The First Hurrah


The most important organizational components of the campaign were the Bryan and Free Silver clubs, which had sprung up in communities across the land to work for his election. Many of them had little or no connection with the local Democratic party, which often was in the hands of the alientated sound-money Democrats. “We have to depend largely upon clubs to carry this election,” Bryan declared in a speech in Cedar Rapids, Iowa, “to offset the club that employers hold over their employees. ” Local clubs existed in rich variety, particularly in the ethnic neighborhoods of the great cities, where they proved invaluable for distributing campaign buttons, placards, and pamphlets, and for corralling immigrant voters. In Chicago, for example, Silver clubs, Bryan clubs, the Democratic and Silver clubs of Cook County, the Cook County Democratic Marching Club, and the Negro Free Silver club all turned out when Bryan came through.

The dominant motif of the Republican campaign was that Bryan was an outsider, a threat to the Establishment. Businessmen feared that his victory would bring economic collapse. Businesses advised their employees that their work would cease if Bryan won. In Worcester, Massachusetts, Bryan spoke beside a huge underwear manufacturing plant -on whose wall was spread a giant portrait of McKinley with the American flag as background; alongside it was the red standard of anarchy bearing Bryan’s picture.

Sometimes factory workers would listen in silence to Bryan, suppressing any desire to applaud for fear of spotters stationed by their employers in the crowd. Depositors were informed that if Bryan won, their banks would fail, insurance companies advised policyholders that they would be unable to fulfill their obligations, and investment houses predicted a shattering collapse in the value of securities. “It was a reign of terror in industrial communities,” recalled Josephus Daniels, editor of the Raleigh, North Carolina, News Observer , who toiled and counseled in Bryan’s campaign, “the like of which never was seen before in this country.”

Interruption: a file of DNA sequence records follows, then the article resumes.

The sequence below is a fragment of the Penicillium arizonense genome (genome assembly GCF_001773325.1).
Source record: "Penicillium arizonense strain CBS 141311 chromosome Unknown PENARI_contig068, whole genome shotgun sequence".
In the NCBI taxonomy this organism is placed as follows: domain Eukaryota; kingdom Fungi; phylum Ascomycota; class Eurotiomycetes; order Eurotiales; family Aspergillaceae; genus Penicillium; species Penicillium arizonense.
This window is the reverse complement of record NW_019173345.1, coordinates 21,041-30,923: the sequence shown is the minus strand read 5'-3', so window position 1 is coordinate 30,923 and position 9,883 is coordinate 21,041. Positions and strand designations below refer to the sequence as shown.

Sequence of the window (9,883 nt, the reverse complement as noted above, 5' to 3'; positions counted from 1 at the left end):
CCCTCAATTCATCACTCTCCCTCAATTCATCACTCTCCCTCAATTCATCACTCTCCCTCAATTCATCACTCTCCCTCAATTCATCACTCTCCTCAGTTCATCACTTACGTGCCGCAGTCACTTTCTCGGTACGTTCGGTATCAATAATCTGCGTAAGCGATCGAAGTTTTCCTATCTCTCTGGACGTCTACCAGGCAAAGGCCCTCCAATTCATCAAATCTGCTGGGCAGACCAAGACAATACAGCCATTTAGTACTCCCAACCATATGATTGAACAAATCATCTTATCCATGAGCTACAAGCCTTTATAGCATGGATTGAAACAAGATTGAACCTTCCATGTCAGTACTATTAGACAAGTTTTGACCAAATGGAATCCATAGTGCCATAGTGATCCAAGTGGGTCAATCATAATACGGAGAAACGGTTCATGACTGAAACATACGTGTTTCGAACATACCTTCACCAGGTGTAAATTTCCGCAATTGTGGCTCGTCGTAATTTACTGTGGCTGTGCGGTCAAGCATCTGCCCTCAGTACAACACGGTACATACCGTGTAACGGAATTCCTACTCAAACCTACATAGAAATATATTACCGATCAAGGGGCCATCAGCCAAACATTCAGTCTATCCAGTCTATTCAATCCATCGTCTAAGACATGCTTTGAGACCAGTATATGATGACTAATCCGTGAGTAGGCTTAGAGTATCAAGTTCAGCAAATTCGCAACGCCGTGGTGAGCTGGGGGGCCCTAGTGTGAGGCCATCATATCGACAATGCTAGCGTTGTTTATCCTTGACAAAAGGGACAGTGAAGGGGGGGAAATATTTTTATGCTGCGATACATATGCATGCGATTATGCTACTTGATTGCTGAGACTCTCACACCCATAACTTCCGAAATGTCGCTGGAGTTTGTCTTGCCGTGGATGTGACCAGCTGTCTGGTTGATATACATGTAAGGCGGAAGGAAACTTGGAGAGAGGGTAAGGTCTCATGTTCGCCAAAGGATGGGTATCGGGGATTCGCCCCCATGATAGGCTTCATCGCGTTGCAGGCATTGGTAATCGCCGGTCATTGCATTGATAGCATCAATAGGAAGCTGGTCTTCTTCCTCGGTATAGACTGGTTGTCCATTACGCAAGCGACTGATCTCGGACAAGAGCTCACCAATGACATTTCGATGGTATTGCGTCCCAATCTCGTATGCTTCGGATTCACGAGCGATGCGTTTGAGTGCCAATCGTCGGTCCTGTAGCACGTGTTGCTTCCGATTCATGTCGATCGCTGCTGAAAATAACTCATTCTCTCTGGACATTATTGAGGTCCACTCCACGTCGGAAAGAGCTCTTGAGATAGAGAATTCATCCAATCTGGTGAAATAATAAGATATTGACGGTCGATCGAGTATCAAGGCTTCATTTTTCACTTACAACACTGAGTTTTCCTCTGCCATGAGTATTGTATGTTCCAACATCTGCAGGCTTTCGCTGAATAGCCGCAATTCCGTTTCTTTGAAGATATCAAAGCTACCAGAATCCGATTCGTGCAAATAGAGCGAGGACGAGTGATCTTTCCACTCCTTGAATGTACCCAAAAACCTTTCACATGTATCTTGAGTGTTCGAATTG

Pushing unflaggingly through the West, South, and East, Bryan toiled to reassure the doubters and spread the gospel of free silver. Though that issue appealed enormously to rural audiences, it did not stir labor leaders and union memberships, or the immigrant colonies, or the general body of urban voters. Handicapped by technical obscurities, the silver issue lacked bread-and-butter appeal outside rural America. In fact, labor and city people were apprehensive that a silver policy would prove inflationary and reduce the buying power of existing wage scales. In the later stages of his campaign, particularly in Eastern cities, Bryan downplayed silver and stressed two issues of wide appeal to city workers- government by injunction and the progressive income tax.

Weakened by a cold, Bryan finished out the campaign with a 344-mile journey through Nebraska, chiefly to aid the congressional tickets. He reluctantly ended his marathon speaking early on election morning at Creighton Hall in Omaha. The campaign over, fatigue suddenly overwhelmed him, and at 6:30 P.M. he went to bed. A telegraph apparatus had been installed in his home, and the operators handed incoming election bulletins to Mary, who brought the major ones to her husband. From her expression he immediately knew the worst. By 11:00 P.M. he acknowledged defeat.

Though his electoral-college defeat was overwhelming, 271 to 176, the popular vote was respectably close, McKinley receiving 7,107,822 to Bryan’s 6,511,073, or 50.88 per cent for McKinley and 46.77 for Bryan. Why did he lose? Bryan believed that he had been victimized by gross electoral irregularities. Others believed that a sensational and manipulated rise in wheat prices in the campaign’s closing weeks cost Bryan the major wheat-growing states. In the longer view of history, the 1896 election was a watershed one, regrouping the supporters of both major parties for the future. Bryan had hoped to align farmers, city workers, and small businessmen within Democratic ranks. He failed, and the Republicans drew new support from all kinds of economic and social classes, so that for the first time the aggregate Republican vote in urban areas nearly matched that in rural sectors. This realignment would endure until 1932 when Franklin Roosevelt effected another grand reshuffling of voters’ allegiances.

In 1900 Bryan again ran against McKinley and again he lost, this time by a greater margin. Bryan’s campaign was similar to his 1896 race in method, organization, and the obstacles encountered—the bogeyman image and McKinley’s lopsided financial advantage. Early on, Bryan had heeded counsel to wage a stay-at-home campaign, but before many days, seeing that his race was going nowhere, he set out on the campaign trail with his old gargantuan vigor, attracting huge audiences, capturing their enthusiasm, but not their votes. Eight years later he tried again, this time against Theodore Roosevelt’s anointed successor, William Howard Taft. Again, Bryan announced his commitment to a stay-at-home plan, again succumbed to the fever of hard campaigning, and again he lost.